Miami-Dade Mayor Carlos Alvarez said Wednesday that the $100 million hit to the county by the property tax amendment approved by voters will not cause a county budget crisis -- but neither will it solve the housing crisis.
"At some point in time, it will impact the level of service we can provide," Alvarez said during an impromptu news conference at Florida Memorial University. "We're going to have to do a better job with the money that we have."
He would not speculate how the cuts would be distributed across the county's massive bureaucracy, which has a $7.3 billion budget, except to say that he hoped to avoid cuts in public safety. He said it was "premature'' to discuss seeking concessions when the county's labor unions -- which represent 90 percent of the government's 30,000 workers -- begin negotiating new long-term deals later this year.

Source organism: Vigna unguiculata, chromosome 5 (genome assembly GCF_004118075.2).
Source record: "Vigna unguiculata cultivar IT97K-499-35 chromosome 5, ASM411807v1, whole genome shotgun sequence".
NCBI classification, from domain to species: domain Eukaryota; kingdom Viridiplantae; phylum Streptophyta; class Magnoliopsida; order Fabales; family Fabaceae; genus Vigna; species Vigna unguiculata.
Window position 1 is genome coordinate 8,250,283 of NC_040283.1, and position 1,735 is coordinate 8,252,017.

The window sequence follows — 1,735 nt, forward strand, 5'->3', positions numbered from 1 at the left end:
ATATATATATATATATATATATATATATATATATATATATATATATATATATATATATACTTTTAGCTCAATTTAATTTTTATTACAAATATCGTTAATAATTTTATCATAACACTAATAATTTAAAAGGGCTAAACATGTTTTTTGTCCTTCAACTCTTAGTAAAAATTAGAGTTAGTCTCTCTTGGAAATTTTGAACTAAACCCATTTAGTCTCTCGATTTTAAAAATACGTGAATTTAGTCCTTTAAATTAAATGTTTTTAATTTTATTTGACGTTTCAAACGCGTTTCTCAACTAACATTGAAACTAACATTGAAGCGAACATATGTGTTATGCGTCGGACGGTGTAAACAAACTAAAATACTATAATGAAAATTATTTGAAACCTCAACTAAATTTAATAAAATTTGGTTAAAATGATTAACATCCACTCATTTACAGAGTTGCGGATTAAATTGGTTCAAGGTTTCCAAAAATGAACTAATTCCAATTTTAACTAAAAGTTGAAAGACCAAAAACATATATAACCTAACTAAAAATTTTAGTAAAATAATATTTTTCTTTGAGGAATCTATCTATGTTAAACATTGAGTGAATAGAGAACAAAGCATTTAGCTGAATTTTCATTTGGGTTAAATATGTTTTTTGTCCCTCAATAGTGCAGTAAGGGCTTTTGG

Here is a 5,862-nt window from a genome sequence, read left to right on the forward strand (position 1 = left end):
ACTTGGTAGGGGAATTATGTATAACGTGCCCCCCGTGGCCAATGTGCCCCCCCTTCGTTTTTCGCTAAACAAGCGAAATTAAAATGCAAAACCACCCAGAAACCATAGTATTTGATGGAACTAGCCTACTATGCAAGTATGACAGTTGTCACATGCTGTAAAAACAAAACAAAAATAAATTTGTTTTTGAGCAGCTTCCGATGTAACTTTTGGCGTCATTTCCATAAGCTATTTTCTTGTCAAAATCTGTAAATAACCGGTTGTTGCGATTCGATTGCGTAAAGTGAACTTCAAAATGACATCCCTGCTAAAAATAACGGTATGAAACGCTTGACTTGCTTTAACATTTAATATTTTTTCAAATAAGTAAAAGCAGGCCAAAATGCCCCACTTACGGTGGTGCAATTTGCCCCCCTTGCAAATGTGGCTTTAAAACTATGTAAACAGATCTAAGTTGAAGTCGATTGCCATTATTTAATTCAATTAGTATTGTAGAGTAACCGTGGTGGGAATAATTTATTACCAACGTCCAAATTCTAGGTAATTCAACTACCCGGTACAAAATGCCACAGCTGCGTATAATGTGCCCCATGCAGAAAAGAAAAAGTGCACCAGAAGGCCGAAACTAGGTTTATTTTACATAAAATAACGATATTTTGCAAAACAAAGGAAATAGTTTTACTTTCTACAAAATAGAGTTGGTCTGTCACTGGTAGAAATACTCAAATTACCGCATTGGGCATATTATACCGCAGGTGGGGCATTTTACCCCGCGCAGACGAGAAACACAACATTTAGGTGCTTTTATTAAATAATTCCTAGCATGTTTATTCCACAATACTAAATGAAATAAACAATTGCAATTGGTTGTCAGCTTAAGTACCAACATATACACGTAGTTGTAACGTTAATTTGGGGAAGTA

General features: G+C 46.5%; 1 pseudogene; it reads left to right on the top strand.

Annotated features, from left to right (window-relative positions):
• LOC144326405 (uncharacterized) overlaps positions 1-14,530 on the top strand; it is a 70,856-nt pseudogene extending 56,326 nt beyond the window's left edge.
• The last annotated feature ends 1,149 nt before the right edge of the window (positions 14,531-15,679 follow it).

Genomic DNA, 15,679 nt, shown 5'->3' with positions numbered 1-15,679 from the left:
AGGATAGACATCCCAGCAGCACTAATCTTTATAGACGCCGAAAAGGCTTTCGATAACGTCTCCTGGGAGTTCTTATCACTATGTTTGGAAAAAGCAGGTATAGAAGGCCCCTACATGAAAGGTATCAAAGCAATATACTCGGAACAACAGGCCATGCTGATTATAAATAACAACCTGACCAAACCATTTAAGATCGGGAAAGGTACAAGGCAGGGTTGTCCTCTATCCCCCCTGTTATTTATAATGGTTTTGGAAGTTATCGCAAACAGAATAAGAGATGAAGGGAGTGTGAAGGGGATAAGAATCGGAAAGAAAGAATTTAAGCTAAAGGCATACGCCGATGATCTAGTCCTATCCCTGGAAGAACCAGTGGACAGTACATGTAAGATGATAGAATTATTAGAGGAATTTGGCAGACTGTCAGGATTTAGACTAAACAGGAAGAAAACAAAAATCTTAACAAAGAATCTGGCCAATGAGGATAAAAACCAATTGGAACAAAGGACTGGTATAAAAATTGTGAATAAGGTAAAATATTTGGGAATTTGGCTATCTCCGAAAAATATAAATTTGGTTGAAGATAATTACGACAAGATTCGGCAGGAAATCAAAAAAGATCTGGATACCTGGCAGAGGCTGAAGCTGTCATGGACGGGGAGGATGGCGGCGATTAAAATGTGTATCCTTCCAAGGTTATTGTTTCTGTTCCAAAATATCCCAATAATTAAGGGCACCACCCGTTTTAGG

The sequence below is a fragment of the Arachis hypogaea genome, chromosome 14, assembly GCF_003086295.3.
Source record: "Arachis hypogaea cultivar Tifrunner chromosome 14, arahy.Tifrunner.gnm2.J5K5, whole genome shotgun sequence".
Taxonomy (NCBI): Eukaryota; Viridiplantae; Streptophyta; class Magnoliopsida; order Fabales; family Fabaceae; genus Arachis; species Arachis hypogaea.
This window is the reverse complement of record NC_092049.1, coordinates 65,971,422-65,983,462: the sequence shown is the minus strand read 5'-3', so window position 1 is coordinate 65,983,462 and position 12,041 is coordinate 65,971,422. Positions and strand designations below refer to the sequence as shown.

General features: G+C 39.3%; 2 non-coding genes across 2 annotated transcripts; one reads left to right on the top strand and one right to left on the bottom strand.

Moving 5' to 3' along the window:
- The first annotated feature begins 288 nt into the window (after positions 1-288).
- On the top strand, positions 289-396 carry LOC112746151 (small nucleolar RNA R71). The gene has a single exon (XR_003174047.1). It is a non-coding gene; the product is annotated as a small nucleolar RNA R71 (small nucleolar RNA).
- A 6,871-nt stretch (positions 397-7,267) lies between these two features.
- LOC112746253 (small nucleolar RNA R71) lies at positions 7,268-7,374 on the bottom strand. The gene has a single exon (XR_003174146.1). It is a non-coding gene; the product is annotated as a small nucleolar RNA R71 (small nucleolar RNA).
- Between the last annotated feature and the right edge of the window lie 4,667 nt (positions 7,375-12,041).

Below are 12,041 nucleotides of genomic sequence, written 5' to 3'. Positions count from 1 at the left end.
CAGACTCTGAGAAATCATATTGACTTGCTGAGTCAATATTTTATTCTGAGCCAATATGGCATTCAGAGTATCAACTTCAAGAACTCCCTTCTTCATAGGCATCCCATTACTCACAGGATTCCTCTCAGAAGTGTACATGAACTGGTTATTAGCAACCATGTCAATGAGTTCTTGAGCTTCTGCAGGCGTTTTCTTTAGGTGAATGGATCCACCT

As with last year's cuts, which totaled $225 million, Alvarez struck a moderate tone. He said the amendment's overwhelming victory in Miami-Dade -- more than 71 percent -- sent a strong message, but it also will not address the county's housing woes.
The solution, he said, would be to address runaway tax bills on commercial and rental property. "The inequities that existed yesterday exist today," he said.
-- MATTHEW PINZUR